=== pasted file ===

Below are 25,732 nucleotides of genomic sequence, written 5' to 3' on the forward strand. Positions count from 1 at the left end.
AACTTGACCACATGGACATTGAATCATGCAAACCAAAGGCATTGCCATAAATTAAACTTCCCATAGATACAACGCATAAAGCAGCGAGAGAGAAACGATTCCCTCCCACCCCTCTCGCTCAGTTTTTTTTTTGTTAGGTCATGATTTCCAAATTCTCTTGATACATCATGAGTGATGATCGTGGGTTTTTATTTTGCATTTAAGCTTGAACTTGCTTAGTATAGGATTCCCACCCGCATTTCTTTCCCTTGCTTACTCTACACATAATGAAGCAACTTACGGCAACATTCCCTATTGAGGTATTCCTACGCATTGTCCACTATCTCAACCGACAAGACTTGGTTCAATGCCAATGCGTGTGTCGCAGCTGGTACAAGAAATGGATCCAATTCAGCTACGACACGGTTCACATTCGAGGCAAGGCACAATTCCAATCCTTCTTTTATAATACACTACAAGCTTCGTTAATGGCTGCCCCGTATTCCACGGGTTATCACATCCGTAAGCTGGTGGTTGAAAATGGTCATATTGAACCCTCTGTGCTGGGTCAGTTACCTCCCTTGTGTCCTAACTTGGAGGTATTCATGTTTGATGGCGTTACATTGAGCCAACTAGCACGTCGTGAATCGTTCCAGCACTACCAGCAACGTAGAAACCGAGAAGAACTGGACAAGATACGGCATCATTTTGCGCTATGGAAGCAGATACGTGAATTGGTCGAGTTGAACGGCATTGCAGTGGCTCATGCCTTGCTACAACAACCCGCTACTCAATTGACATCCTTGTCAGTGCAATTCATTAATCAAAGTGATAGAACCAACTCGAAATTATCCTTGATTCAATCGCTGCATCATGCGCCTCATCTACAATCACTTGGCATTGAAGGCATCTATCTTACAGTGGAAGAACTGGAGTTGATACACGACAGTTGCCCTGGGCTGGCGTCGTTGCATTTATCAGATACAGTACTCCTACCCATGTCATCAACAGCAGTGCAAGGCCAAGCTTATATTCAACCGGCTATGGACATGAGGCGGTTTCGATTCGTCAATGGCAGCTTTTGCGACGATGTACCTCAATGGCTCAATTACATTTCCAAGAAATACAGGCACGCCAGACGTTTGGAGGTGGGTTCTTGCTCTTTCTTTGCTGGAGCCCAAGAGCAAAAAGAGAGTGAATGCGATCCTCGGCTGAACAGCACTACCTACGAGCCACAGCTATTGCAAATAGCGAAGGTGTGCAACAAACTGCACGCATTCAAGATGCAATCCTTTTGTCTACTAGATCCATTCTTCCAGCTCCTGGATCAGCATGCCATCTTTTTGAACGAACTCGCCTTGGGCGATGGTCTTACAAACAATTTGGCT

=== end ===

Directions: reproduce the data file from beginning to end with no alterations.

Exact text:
Below are 25,732 nucleotides of genomic sequence, written 5' to 3' on the forward strand. Positions count from 1 at the left end.
AACTTGACCACATGGACATTGAATCATGCAAACCAAAGGCATTGCCATAAATTAAACTTCCCATAGATACAACGCATAAAGCAGCGAGAGAGAAACGATTCCCTCCCACCCCTCTCGCTCAGTTTTTTTTTTGTTAGGTCATGATTTCCAAATTCTCTTGATACATCATGAGTGATGATCGTGGGTTTTTATTTTGCATTTAAGCTTGAACTTGCTTAGTATAGGATTCCCACCCGCATTTCTTTCCCTTGCTTACTCTACACATAATGAAGCAACTTACGGCAACATTCCCTATTGAGGTATTCCTACGCATTGTCCACTATCTCAACCGACAAGACTTGGTTCAATGCCAATGCGTGTGTCGCAGCTGGTACAAGAAATGGATCCAATTCAGCTACGACACGGTTCACATTCGAGGCAAGGCACAATTCCAATCCTTCTTTTATAATACACTACAAGCTTCGTTAATGGCTGCCCCGTATTCCACGGGTTATCACATCCGTAAGCTGGTGGTTGAAAATGGTCATATTGAACCCTCTGTGCTGGGTCAGTTACCTCCCTTGTGTCCTAACTTGGAGGTATTCATGTTTGATGGCGTTACATTGAGCCAACTAGCACGTCGTGAATCGTTCCAGCACTACCAGCAACGTAGAAACCGAGAAGAACTGGACAAGATACGGCATCATTTTGCGCTATGGAAGCAGATACGTGAATTGGTCGAGTTGAACGGCATTGCAGTGGCTCATGCCTTGCTACAACAACCCGCTACTCAATTGACATCCTTGTCAGTGCAATTCATTAATCAAAGTGATAGAACCAACTCGAAATTATCCTTGATTCAATCGCTGCATCATGCGCCTCATCTACAATCACTTGGCATTGAAGGCATCTATCTTACAGTGGAAGAACTGGAGTTGATACACGACAGTTGCCCTGGGCTGGCGTCGTTGCATTTATCAGATACAGTACTCCTACCCATGTCATCAACAGCAGTGCAAGGCCAAGCTTATATTCAACCGGCTATGGACATGAGGCGGTTTCGATTCGTCAATGGCAGCTTTTGCGACGATGTACCTCAATGGCTCAATTACATTTCCAAGAAATACAGGCACGCCAGACGTTTGGAGGTGGGTTCTTGCTCTTTCTTTGCTGGAGCCCAAGAGCAAAAAGAGAGTGAATGCGATCCTCGGCTGAACAGCACTACCTACGAGCCACAGCTATTGCAAATAGCGAAGGTGTGCAACAAACTGCACGCATTCAAGATGCAATCCTTTTGTCTACTAGATCCATTCTTCCAGCTCCTGGATCAGCATGCCATCTTTTTGAACGAACTCGCCTTGGGCGATGGTCTTACAAACAATTTGGCT